45 percent.That’s the number of Americans who’ve had their personal information compromised by a data breach within the last 5 years alone. With a statistic like that, it should come as no surprise that data privacy concerns are a leading issue among consumers across not only the United States, but the world.
What is surprising, however, is how many businesses don’t take the matter of data privacy management seriously. The truth is, 53% of companies have more than 1,000 sensitive files open to every employee, drastically increasing the chance of a cybersecurity attack or data breach.
Due to the lack of business-side concern for consumer privacy, global governments are getting involved to require businesses to protect their customers’ personal data with laws such as the GDPR and the CCPA.
But your business shouldn’t just look at privacy management as a way to comply with global and regional regulations. You should also look at it as a way to stand out from your competitors. In fact, 97% of companies have seen benefits like a competitive advantage or investor appeal from investing in privacy.
If you’re still not convinced, we’re presenting the reasons your business should invest in privacy management to uphold a competitive advantage today.
An Opportunity to Exceed Customer Expectations
Let’s start with the facts:
- Only 2% of Americans don’t believe their data is vulnerable to compromise.
- And 70% of Americans believe their personal data is less secure now than it was 5 years ago.
The numbers don’t lie: The consumer-company “trust bar” has been set very low.
Here are a few ways you can hold a competitive advantage by investing in privacy management:
1. Be Compliant with Regulations
Even if your business doesn’t operate within the realms of the GDPR or the CCPA, you should treat your privacy model as if you do. Why? Because these regulations set the bar high for how your organization should handle consumer data.
At the most basic level, you should have an easy-to-access – and more importantly – easy-to-read privacy agreement. Use it to be transparent with your customers about what you’re doing with their data, who it’s being shared with, (e.g. third-party vendors), and how long you intend to keep it.
2. Provide a Preference Management Portal to Consumers
This is another requirement under the CCPA. It’s also a good rule of thumb for any business to follow. Create an online portal that allows consumers to update their preference management to provide consent and update their consumer data as they please.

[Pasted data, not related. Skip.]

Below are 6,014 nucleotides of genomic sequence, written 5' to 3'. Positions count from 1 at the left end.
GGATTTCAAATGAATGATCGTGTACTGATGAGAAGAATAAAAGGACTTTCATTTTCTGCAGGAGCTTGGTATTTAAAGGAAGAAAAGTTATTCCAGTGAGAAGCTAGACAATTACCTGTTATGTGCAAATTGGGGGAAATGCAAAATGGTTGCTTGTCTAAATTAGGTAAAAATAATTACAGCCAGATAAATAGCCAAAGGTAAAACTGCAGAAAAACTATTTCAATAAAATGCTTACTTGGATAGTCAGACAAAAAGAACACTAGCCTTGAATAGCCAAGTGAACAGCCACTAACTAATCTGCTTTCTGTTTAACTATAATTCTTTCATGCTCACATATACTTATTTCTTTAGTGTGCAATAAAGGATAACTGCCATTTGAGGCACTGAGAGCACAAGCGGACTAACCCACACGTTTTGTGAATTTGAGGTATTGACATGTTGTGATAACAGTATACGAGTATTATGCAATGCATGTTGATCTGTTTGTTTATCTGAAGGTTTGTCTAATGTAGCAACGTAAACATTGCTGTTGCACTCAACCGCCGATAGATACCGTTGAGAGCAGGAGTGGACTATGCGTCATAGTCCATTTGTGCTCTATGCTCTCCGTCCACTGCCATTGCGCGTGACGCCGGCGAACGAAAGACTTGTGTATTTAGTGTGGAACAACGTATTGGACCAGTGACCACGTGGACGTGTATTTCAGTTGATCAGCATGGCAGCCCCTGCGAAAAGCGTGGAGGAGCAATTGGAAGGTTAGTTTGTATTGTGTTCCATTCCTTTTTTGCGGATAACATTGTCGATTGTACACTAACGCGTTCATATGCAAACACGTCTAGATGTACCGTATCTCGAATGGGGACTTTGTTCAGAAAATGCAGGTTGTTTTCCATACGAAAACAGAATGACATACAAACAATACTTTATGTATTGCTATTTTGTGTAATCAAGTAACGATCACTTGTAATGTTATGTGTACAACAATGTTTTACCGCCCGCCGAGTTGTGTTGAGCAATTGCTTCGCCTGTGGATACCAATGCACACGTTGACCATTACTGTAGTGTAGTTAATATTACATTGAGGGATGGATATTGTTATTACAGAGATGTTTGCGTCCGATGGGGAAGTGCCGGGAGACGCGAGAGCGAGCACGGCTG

This not only shows your business is completely transparent, but your data will also be more accurate than ever. You can also customize your preference center to collect more relevant and personalized data. For example, you can use this portal to request optional data sections such as T-shirt size. If consumers choose to fill this out, your marketing team can do more targeted and personalized customer marketing campaigns in the future.
3. Build Privacy Management into Your Culture
Cultural change comes from the top down.
And if your executive suite isn’t passionate about privacy management, it will be difficult for the rest of the team to feel its importance. As a leader within your organization, make it proprietary to build a culture of privacy.
A few ways you can do this are to:
Create privacy ambassadors
Think of these as brand ambassadors for your privacy management program. Their role is to promote the privacy program to their teams. It’s beneficial to have these representatives in key functional areas across your organization, especially those significantly impacted by data use.
Talk about data privacy at the watercooler
Find opportunities to educate your team about data privacy, even if it’s just in the break room. Did someone in your organization recognize a phishing scam email? Give that person a shoutout.
Another way to bring up data privacy at work is to add January 28th to your calendar.
It’s Data Privacy Day and you can find fun, creative ways to have your organization celebrate it. Some organizations are using it as a sort of early “spring cleaning” and ask employees to delete any data they no longer need from their computers.
Add privacy management to your employee handbook and require training
This is a great way to show employees from day one that your organization is serious about protecting customer data. Including data privacy in the employee handbook shows privacy management is a part of the values of your organization. Regular training will also help your team be aware of potential privacy attacks such as phishing scams.
Culture isn’t just the pretty words you place on your website as a recruiting mechanism. It’s the interactions that take place on an operational level day in and day out throughout your company from top to bottom.
For consumers to believe you genuinely have their data’s best interest in mind, you can’t just talk the talk. You must also walk the walk.
Conclusion: Automate Your Privacy Management
Keeping up with the growing landscape of privacy regulations is a full-time job in itself. That’s why so many organizations are turning to automation to help simplify the process and ensure they’re compliant.
As consumers request subject access requests and as your data begins to become more complex, automation will be key to fulfilling requests, mapping out data, and keeping your data privacy management operation successful.
If you’re ready to build trust with your customers and establish a firm competitive advantage in your industry, OneTrust Privacy Management can help. From complying with global privacy regulations to simplifying your compliance program, OneTrust has got you covered. Request a demo or see it in action for free today.